00:57:43   and the weak signals and strong signals, and you can't have the cell towers too close.

00:57:46   He's basically describing what we all know about current cell phone reception.

00:57:49   He's like, "Well, what if that could all go away, and you wouldn't have any problem,

00:57:52   and every single cell phone user would have the full bandwidth of the entire tower?"

00:57:56   And you're like, "Well, that's impossible. What are you talking about?"

00:57:59   And it sounds like a perpetual motion machine, and you tend to dismiss him out of hand.

00:58:03   Unless you already know what it is, in which case you would think,

00:58:07   "Oh, well, I know what that is," and then it becomes boring.

00:58:09   And those are the two extremes. Like, "This sounds like magic.

00:58:11   magic. I'm going to be like the only person on earth. It's like as if I have this whole cell

00:58:15   tower to myself. And then you find out how it really works. If you happen to, and if you were

00:58:20   in this field, it's not anything novel or amazing or new. There are certain aspects of it that are

00:58:25   interesting from an engineering perspective. And you're like, "Oh, it's that. Okay, well, now I

00:58:31   think I'm less excited about it." And that was my experience as well. So here's what it is.

00:58:36   In the demonstrations, what he's talking about is having cell towers, and you can't put them

00:58:41   them too close together because they make interference with each other.

00:58:43   And of course, every single cell phone that's trying to communicate with the cell tower

00:58:47   is interfering with the other cell phones that are communicating with the cell tower,

00:58:50   and there's many different strategies that we use to allow multiple cell phones to talk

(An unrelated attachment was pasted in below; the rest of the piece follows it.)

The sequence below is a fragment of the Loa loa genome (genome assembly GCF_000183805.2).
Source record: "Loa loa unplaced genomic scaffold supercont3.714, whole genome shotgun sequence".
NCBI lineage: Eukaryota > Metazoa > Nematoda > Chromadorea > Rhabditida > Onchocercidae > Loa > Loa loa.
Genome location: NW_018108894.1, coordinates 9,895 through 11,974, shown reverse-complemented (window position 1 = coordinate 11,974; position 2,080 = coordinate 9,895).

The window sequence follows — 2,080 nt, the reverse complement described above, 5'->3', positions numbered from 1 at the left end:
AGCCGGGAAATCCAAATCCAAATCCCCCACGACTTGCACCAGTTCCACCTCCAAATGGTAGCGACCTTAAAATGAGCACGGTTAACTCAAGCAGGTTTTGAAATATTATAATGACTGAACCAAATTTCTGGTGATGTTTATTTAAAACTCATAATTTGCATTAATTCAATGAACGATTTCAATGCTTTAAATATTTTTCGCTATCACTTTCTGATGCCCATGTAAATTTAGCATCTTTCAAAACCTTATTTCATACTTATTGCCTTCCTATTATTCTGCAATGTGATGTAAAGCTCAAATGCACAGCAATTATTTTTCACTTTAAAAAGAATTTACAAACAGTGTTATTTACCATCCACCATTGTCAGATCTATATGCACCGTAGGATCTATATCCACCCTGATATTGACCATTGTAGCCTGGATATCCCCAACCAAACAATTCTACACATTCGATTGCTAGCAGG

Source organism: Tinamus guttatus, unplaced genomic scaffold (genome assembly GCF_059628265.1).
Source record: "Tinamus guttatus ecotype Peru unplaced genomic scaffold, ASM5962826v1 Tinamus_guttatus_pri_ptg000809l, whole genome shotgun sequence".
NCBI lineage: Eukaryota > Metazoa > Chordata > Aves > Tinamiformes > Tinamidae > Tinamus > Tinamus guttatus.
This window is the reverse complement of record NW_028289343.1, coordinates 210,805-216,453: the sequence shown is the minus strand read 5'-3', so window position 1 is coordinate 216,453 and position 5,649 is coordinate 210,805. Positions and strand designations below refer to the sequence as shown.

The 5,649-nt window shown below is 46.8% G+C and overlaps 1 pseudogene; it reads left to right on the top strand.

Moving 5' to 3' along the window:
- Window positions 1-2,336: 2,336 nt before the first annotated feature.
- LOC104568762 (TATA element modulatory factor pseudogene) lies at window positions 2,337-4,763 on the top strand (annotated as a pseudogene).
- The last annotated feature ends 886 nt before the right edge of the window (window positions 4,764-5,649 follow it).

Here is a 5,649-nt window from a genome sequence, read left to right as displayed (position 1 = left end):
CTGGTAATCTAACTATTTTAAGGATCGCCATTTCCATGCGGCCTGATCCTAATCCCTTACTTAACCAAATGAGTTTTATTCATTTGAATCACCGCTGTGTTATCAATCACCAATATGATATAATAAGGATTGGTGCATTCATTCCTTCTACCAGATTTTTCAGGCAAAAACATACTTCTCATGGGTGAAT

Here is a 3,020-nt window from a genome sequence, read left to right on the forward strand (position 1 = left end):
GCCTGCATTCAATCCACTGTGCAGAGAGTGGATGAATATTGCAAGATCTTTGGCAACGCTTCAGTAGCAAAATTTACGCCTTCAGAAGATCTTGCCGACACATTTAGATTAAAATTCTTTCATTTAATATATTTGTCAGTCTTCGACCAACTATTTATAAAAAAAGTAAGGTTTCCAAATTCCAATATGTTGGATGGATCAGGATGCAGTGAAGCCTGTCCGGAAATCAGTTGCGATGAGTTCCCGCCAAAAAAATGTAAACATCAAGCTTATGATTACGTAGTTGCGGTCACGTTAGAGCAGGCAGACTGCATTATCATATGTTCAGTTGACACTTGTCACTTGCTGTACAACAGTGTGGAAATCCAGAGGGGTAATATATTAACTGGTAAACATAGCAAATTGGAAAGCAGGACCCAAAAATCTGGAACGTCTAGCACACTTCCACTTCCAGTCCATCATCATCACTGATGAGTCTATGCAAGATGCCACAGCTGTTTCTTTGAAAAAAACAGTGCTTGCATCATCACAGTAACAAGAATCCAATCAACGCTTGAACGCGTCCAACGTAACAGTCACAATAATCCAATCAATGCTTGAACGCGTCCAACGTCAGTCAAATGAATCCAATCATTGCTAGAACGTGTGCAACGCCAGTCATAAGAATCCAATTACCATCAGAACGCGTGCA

00:58:54   to the tower.

00:58:55   And you don't need to know the details of all of them, but the most ancient one is like,

00:59:02   let's just all take turns.

00:59:03   There's different ways of multiplexing our signals with frequency division, where we

00:59:08   to carve up and into different channels, different frequencies,

00:59:10   or code division multiplexing, where we send a signal that each thing can

00:59:13   decode to figure out which part of the signal was relevant to it.

00:59:17   But it all has to do with just a big shared space.

00:59:19   And all those techniques-- interference is bad,

00:59:21   because it screws up with the signal each thing is sending out and receiving.

00:59:26   What PSEL is trying to do is make it so that all the cell towers are

00:59:32   aware of where all the cell phones are.

00:59:35   and they're aware of what signal is being put out

00:59:38   by all the phones and all the other towers,

00:59:40   and they do a whole bunch of really complicated math

00:59:42   to figure out, okay, we know what we wanna send

00:59:44   to everybody here.

00:59:46   We're going to output something such that our interference

00:59:49   overlaps with each other in such a way

00:59:51   that it sort of forms a hotspot right in the target area

00:59:56   where all the combination of the interference

00:59:58   from all the signals we're putting out

00:59:59   sum up to exactly what we wanna send to that phone.

01:00:02   And then all the interference from all the signals

01:00:04   putting out sum up to exactly the signal you want to put out to that other phone.

01:00:06   That's why it's like you get all you get all the bandwidth because it's a bunch

01:00:10   of things working in concert to figure out exactly what they need to send out